• Australian Flying editor Steve Hitchen. (Kevin Hanrahan)
    Australian Flying editor Steve Hitchen. (Kevin Hanrahan)

– Steve Hitchen

Sorry for shattering your world and bringing this out on a Thursday; I know how much we aviators prefer standard procedures. You can blame Wings over Illawarra for the disturbance in the space-time fabric, for tomorrow when LMH would customarily come out I will be on the road to Albion Park. WOI this year holds some special significance for the aviation community: it represents a breaking-out party for GA as well as serving as the major air show in the RAAF's centenary year. The last 18 months have seen COVID destroy the air show calendar completely as one-by-one the major air shows canceled. I have to admit to waiting patiently for the same notification from WOI, but all I ever got was more optimism and a determination to go ahead. And now it is only two days away, and the GA community is more than ready for this! At the first opportunity we've had, I expect aviators to come from the clouds (in some cases, literally) to immerse themselves what gives us a buzz the most: flying stuff. This opportunity is courtesy of the courage of Bright Events and their team. Let's justify their confidence.

In years to come, aviation experts and plane watchers will have to be on their games to acurately discern between Pilatus' PC-12 and the new Beechcraft Denali SETPs. The two aircraft are remarkably similar in design and pitched at the same market. Naturally, this has brought accusations of the Denali being a "me-too" aeroplane. The point of differentiation lies under the front cowl; Textron opted for the newly-developed GE Catalyst engine. In fact, they've hung the entire project on that motor, because if they'd gone with the same PT6 engine that pulls the PC-12 it would be only brand loyalty that would attract buyers to the Denali. Pilatus has, of course, been watching with interest, and this week fired somewhat of a shot over the bow of the Beechcraft by issuing a press briefing on the market, which contained the line "When you depend on one engine, depend on time-proven experts only". Methinks this was aimed at the GE Catalyst. This gloves-off slap reveals that perhaps Pilatus are a frag more concerned about the Denali's potential than just "watching with interest". And fair enough too: although in Australia it will be hard to break-up our love affair with the PC-12, the Americans are past-masters at loyalty to stars-and-stripes manufacturing and the USA is still the biggest market in the world for GA planes of any type. That alone makes the Denali a respectable challenger for the PC-12's crown.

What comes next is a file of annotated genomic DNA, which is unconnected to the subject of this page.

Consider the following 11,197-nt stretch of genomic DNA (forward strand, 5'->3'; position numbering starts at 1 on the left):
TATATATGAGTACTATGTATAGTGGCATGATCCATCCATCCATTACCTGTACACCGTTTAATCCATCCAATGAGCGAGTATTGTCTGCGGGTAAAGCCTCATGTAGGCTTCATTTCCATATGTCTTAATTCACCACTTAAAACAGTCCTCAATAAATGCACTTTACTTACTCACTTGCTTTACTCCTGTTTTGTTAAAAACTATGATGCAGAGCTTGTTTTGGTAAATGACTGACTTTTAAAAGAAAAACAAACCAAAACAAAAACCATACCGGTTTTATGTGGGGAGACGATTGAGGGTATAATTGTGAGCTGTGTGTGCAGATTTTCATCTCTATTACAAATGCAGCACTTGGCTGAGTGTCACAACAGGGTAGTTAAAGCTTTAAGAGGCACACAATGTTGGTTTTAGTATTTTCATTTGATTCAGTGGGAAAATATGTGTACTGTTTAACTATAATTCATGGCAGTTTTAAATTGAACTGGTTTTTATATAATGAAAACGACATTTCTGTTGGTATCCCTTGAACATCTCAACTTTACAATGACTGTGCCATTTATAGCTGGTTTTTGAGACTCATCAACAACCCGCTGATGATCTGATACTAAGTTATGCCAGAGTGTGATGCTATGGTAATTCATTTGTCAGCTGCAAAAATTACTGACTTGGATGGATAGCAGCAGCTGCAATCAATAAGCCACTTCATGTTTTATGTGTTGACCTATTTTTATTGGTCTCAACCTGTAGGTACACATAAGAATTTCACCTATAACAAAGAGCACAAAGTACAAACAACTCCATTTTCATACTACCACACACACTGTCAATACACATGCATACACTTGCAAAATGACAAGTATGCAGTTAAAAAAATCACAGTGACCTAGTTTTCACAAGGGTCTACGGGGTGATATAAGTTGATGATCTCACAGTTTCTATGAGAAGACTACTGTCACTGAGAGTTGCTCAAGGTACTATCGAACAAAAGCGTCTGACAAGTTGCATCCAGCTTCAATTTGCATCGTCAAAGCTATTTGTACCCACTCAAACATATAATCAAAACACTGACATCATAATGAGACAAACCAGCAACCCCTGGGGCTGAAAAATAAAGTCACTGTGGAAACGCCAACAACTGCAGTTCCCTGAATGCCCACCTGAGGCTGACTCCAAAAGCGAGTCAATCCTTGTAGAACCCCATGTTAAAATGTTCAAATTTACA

At the time of writing this I am waiting confirmation that more public hearings of the senate GA inquiry are scheduled for December. At the moment, there are indications that a hearing will happen on 7 December and streamed online via the Australian Parliament House website. No other details are to hand right now, but I am expecting something more solid very soon. This is good news; as I wrote last week time is the enemy of the inquiry at the moment and we need the senators to get their skates on and take more evidence. Right now there isn't enough for the government to take notice of a report that they didn't commission. Having put that out there regularly, I am seeing signs that the current minister may be more receptive to a report that recommends immediate reform than some who have come before. As soon as we get more details on the hearings we'll get them to you.

May your gauges always be in the green,


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